Know Your Rights

The Funeral Rule, enforced by the Federal Trade Commission (FTC), makes it possible for you to choose only those goods and services you want or need and to pay only for those you select, whether you are making arrangements when a death occurs or in advance. The Rule allows you to compare prices among funeral homes, and makes it possible for you to select the funeral arrangements you want at the home you use.

  • Buy only the funeral arrangements you want. You have the right to buy separate goods (such as caskets) and services (such as embalming or a memorial service). You do not have to accept a package that may include items you do not want.
  • Get price information on the telephone. Funeral directors must give you price information on the telephone if you ask for it. You don’t have to give them your name, address, or telephone number first. Although they are not required to do so, many funeral homes mail their price lists, and some post them online.
  • Get a written, itemized price list when you visit a funeral home. The funeral home must give you a General Price List (GPL) that is yours to keep. It lists all the items and services the home offers, and the cost of each one.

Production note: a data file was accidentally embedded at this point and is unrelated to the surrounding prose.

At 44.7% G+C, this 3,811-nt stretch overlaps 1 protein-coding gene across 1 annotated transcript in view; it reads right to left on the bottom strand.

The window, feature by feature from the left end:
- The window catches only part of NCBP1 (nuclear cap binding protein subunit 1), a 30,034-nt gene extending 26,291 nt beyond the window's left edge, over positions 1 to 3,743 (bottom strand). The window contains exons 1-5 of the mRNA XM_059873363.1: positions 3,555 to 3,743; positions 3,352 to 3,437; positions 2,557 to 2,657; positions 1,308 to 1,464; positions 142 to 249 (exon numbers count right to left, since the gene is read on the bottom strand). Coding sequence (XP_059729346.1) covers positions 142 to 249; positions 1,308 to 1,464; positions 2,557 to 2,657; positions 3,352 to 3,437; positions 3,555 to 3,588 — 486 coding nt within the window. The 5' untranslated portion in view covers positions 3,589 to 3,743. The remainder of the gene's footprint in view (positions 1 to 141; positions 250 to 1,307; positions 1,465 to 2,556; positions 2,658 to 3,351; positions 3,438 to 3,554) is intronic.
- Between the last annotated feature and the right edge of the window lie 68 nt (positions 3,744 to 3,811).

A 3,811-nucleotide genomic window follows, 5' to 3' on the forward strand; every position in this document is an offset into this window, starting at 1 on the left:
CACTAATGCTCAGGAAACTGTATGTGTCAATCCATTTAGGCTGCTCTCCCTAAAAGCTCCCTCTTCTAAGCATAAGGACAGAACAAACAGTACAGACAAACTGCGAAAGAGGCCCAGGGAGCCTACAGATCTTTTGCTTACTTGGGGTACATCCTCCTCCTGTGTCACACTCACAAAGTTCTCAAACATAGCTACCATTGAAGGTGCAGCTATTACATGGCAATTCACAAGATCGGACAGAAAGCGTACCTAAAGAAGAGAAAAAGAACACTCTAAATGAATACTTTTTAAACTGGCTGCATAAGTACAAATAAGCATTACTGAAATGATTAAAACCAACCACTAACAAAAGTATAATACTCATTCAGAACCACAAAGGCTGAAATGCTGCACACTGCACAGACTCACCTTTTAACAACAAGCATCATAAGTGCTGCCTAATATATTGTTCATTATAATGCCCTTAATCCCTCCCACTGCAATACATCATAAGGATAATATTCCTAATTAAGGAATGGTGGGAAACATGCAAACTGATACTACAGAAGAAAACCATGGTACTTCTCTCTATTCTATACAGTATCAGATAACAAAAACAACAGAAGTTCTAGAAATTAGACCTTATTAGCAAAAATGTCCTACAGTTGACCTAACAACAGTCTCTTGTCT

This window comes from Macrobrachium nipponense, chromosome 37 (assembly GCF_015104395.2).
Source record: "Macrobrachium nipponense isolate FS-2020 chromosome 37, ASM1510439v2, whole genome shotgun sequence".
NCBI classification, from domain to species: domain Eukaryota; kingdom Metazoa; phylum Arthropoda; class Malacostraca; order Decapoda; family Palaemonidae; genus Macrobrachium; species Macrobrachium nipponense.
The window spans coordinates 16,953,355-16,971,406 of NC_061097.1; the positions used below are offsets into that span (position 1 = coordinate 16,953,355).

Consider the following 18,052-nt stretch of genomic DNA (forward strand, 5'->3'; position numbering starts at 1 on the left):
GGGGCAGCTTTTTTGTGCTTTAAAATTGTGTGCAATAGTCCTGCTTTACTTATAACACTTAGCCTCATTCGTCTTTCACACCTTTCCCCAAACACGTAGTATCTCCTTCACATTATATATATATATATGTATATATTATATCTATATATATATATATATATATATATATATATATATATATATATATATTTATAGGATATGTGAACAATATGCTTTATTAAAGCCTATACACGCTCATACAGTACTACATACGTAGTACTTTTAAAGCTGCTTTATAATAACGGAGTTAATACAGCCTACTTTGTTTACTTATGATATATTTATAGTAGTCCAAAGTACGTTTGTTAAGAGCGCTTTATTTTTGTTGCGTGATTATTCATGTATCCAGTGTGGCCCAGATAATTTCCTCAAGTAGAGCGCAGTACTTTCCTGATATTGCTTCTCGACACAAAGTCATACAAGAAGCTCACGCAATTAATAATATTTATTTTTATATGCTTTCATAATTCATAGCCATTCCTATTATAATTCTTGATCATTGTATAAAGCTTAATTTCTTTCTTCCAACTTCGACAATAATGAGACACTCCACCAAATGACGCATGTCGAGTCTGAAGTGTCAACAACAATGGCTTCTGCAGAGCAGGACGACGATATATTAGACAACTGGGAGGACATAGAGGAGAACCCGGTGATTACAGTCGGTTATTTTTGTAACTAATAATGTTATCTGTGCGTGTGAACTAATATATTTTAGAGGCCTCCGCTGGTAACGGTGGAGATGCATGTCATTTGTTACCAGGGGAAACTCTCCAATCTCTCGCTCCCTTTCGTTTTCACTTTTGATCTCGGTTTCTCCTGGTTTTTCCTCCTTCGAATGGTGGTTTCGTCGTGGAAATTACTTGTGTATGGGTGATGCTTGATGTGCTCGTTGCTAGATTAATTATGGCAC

• See a written casket price list before you see the actual caskets. Sometimes, detailed casket price information is included on the funeral home’s GPL. More often, though, it’s provided on a separate casket price list. Get the price information before you see the caskets, so that you can ask about lower-priced products that may not be on display.
  • See a written outer burial container price list. Outer burial containers are not required by state law anywhere in the U.S., but many cemeteries require them to prevent the grave from caving in. If the funeral home sells containers, but doesn’t list their prices on the GPL, you have the right to look at a separate container price list before you see the containers. If you don’t see the lower-priced containers listed, ask about them.